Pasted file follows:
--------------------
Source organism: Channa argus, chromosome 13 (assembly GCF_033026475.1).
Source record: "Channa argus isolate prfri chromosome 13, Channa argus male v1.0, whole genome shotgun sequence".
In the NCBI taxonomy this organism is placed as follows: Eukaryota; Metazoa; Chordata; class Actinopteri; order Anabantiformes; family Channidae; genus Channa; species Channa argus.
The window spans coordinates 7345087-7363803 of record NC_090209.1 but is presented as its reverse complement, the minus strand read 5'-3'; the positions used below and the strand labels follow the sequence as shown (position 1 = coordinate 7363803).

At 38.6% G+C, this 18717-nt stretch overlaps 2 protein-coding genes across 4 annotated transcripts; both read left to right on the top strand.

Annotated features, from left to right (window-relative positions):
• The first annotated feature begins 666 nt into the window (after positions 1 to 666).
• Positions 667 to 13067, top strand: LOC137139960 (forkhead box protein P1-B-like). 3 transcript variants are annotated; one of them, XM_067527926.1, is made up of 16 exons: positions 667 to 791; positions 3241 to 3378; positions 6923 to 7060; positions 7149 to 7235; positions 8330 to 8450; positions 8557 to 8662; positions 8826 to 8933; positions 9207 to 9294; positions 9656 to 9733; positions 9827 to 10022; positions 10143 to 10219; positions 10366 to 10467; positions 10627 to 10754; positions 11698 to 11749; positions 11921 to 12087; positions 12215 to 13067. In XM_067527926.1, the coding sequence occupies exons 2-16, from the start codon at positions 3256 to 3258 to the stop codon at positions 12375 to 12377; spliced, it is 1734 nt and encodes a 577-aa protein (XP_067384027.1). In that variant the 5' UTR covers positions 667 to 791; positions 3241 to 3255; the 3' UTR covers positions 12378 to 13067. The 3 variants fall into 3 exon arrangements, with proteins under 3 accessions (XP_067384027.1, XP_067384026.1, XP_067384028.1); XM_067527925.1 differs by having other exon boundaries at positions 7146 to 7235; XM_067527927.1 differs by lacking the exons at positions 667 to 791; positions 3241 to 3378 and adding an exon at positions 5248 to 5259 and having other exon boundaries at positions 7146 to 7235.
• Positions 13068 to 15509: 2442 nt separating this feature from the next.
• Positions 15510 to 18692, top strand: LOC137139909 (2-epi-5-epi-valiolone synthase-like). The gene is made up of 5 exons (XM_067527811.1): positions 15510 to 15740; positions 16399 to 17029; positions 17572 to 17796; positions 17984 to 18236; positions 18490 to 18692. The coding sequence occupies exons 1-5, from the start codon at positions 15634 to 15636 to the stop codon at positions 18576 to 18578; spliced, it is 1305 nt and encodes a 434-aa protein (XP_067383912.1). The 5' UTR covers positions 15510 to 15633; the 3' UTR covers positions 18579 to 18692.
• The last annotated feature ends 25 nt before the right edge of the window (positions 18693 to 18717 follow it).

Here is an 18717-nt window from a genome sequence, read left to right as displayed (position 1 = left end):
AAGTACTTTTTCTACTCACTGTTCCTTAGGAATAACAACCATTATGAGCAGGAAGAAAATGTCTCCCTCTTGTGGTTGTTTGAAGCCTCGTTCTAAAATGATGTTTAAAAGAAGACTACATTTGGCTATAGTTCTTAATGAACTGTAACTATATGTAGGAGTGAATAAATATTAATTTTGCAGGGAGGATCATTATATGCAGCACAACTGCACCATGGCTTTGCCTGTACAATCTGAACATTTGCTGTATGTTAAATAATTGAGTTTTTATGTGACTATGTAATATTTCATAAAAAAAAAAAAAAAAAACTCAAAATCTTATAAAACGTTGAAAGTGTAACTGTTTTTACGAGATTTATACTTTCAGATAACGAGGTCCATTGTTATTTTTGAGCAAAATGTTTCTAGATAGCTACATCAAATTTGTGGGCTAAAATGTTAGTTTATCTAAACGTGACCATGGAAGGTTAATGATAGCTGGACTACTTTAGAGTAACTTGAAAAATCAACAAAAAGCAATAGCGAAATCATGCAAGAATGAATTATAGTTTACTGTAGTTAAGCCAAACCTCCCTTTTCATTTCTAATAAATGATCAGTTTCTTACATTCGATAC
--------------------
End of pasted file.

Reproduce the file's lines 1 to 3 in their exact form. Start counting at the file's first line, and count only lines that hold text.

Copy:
Source organism: Channa argus, chromosome 13 (assembly GCF_033026475.1).
Source record: "Channa argus isolate prfri chromosome 13, Channa argus male v1.0, whole genome shotgun sequence".
In the NCBI taxonomy this organism is placed as follows: Eukaryota; Metazoa; Chordata; class Actinopteri; order Anabantiformes; family Channidae; genus Channa; species Channa argus.